Posts Tagged ‘chicken confit’


Adapted from David Chang's Chicken and Egg Recipe

I had never heard of David Chang or Momofuku until two weeks ago. While browsing the New York Times I came across an article on him. I was intrigued. Ferran Adria thought he was magical. A chef of prodigious talent. Anthony Bourdain thought he was scary, smart, funny, and ambitious and the guy that all chefs had to measure themselves against these days and even Martha Stewart was a fan!

I had a sneaky suspicion that I would not be able to cook much out of his new cookbook – I had read a review that some recipes required “meat glue” – uhmm what?! But, I had to get the cookbook anyway.

I’m so glad I did.

The first recipe I laid my eyes on was his Chicken and Egg Recipe (Click here to see the original dish and recipe in all it’s beauty!). There was just something so comforting about a bowl of steaming rice topped with a slow poached egg and beautifully crisped confit of chicken. Let me warm you straight up – this is not a quick and easy meal to prepare. I am pretty sure you can get a dish that looks very similar by pan frying some chicken thighs and poaching an egg but it’s not going to taste anywhere are fantastic. This dish is truly truly inspired. If you have a few hours on a Sunday and was thinking of making a roast – try this instead. The process is not hard, just a bit time consuming – but worth it. Take my word for it. If you don’t trust me, take my husband’s word for it – he said “all chicken should be cooked this way”.


Chicken and Egg


Note: David Chang’s recipe calls for the chicken to be cold smoked. I didn’t have the cold smoker but his recipe does provide an alternative which is what I did with great results.

Serves 4

  • 8 cups lukewarm water
  • 1 cup plus 1 tablespoon sugar
  • 1 cup plus 1 teaspoon salt
  • 4 boneless chicken legs (I used 8 chicken thighs)
  • 2 strips smoky bacon (this is the alternative for those who don’t have a cold smoker – that’s me!)
  • 5 cups rendered pork or duck fat or grapeseed oil (I used grapeseed oil)
  • 2 cucumbers
  • 4 cups cooked short-grain rice
  • 4 slow poached eggs (recipe follows)
  • 1/2 cup sliced scallions (I used chives, I know – not the same but I didn’t have any on hand)
  1. Combine the water, 1 cup sugar and 1 cup salt in a large container with a lid and stir to dissolve. Add the chicken, cover or seal and refrigerate for at least 1 hour, no more than 6.
  2. Remove the chicken from the brine and discard the brine. Heat the oven to 82c and pack the chicken snugly into a pot or other oven safe vessel – the less extra space there is , the less fat is required to submerge the chicken. Tuck the smoked bacon in the dish as well. Heat the fat/oil and pour it over the chicken. Put the chicken in the oven and cook for 50 minutes (hey it’s me here – I actually cooked it for 3 hours as after 50 minutes it didn’t look all that cooked to me). Remove from the pot oven and cool to room temperature.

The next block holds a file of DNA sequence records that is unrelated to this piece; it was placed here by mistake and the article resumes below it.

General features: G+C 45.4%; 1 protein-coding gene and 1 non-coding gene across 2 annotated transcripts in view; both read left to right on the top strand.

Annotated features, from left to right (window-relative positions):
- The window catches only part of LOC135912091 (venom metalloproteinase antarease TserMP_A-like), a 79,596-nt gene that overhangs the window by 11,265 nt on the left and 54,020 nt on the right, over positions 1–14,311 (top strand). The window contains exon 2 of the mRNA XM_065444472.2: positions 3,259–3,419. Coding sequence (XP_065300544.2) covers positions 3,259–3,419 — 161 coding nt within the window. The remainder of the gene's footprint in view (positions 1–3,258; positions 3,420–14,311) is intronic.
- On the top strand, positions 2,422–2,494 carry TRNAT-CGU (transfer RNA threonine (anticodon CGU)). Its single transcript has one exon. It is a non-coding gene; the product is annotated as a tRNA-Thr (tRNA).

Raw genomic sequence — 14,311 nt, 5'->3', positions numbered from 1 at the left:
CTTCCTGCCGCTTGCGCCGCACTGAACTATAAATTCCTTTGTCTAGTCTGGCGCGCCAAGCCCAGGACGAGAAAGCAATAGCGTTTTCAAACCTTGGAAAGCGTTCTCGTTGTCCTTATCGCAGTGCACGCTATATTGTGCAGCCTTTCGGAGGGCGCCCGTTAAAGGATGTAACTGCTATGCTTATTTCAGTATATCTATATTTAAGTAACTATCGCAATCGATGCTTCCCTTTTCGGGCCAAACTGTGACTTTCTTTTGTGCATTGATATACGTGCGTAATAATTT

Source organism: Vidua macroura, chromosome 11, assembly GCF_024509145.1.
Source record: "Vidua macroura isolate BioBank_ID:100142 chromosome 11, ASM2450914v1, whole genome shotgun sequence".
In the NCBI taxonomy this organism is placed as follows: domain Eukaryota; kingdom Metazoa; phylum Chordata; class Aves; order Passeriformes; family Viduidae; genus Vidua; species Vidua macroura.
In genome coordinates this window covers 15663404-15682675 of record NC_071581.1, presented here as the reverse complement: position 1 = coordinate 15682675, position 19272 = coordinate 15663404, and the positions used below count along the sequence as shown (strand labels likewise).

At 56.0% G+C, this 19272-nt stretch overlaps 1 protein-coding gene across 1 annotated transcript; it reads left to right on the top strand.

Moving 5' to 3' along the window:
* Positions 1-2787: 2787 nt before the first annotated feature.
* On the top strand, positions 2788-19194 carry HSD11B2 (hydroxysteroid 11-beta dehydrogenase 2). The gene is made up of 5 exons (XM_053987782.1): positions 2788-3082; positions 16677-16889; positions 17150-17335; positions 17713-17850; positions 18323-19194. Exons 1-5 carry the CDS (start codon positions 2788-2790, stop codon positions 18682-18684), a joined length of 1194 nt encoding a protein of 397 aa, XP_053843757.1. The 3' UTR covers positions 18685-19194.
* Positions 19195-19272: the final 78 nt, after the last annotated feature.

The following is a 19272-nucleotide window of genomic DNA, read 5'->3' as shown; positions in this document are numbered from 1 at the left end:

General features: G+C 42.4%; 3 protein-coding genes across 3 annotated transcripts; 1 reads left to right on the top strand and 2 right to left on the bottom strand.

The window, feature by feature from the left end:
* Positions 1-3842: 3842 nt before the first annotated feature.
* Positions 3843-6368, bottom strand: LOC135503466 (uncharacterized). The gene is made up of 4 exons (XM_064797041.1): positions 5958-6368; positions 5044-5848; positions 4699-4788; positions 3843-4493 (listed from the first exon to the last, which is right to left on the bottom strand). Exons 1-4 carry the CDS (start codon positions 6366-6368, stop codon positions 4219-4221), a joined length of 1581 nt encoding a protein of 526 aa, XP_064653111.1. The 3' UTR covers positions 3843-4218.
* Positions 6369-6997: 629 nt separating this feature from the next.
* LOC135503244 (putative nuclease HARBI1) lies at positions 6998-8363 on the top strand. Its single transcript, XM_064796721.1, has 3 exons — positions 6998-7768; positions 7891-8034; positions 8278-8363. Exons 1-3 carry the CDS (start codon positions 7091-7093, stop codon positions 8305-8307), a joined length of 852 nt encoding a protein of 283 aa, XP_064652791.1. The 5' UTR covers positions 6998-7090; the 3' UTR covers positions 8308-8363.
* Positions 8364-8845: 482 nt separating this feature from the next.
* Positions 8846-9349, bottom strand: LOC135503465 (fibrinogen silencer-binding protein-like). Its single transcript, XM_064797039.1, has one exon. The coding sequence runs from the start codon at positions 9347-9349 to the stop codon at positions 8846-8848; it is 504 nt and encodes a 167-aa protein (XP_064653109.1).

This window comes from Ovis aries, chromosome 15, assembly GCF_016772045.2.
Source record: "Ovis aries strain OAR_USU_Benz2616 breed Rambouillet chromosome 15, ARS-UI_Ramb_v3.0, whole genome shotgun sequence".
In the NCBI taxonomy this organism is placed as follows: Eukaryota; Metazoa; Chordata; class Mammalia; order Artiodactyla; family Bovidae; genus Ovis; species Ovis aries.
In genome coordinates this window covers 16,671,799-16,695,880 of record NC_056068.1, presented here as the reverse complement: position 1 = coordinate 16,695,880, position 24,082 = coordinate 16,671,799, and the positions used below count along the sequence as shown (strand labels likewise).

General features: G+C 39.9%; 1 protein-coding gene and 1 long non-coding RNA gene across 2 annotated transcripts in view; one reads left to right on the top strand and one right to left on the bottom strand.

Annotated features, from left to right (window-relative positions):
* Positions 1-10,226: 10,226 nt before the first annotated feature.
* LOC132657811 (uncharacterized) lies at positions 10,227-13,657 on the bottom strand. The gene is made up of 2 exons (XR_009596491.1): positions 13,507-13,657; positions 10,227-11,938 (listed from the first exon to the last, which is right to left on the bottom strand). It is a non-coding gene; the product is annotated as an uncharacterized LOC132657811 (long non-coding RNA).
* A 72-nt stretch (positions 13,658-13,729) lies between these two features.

3. If not using immediately, put the chicken in the refrigerator to thoroughly chill it in the fat. The chicken can be prepared through this step a week or more in advance.
  4. When you’re ready to serve the dish, heat the chicken confit in the pot in a low oven (around 80c) or on the stove top just until the fat liquefies.
  5. Remove the bones and fry the chicken (skin side only) over medium high heat until crisp.
  6. Portion the rice in four bowls and use the back of the spoon to create a shallow space in the middle and slide the slow poached egg into it. Divide the cucumber pickles among the bowl (recipe follows but I didn’t bother with this), nestling them together in a little mound. Add the chicken around the bowl and sprinkle with the scallions (or in my case, chives) and serve.

Which came first? The chicken or the egg?

Cucumber Pickle Recipe

Slice the cucumbers into coins a little less than 1/2 inch think. Toss with the remaining 1 tablespoon sugar and 1 teaspoon salt in a small bowl and allow it to sit until ready to use.

Slow Poached Egg Recipe

  1. Fill the biggest pot you can find with water (this is important because a pot of hot water is hotter at the bottom and coolest on the surface. Using a big pot ensures that the greatest volume of water at the right temperature) and put it on the stove at the lowest possible heat.
  2. Use something to keep the eggs from sitting on the bottom (I used a steam rack).
  3. Using an instead read thermometer to monitor the temperature of the water, heat the water until it reaches 60c to 62c. Let the eggs bathe for 40 to 45 minutes. Make sure that the temperature stays that that constant temperature – if it is too hot add some ice. If not enough heat, crank up the heat a little bit.
  4. You can use the eggs immediately or store them in the fridge for up to 24 hours. If you refrigerate the eggs, warm them under piping hot water for 1 minute before using.
  5. To serve the eggs, crack them one at a time into a small saucer. The thin white layer will not and should not be firm or solid; tip the dish to pour off a discard the loosest part of the white, then slide the egg onto the dish it’s destined for.

Delicious Life Blog painstakingly went through the internet to find recipes from the Ad Hoc cookbook (another keeper!). I thought it was such a great idea, I’m doing the same for Momofuku.

Fried Chicken with Octo Vin – From the Time Out New York Website

Pork Belly and Steamed Buns – From Time Out New York Website

Perfectly Prickly Cabbage Kimchi – From MSNBC

Marinated Hanger Steak Ssam – From Wall Street Journal

Ginger Scallion Noodles with Ginger Scallion Sauce – From Amazon.com (you can also order the book there!)

Other Recipes by David Chang

Chawan Mushi from Foos & Wine

Clay Pot Miso Chicken – from Gourmet

Stumble It!

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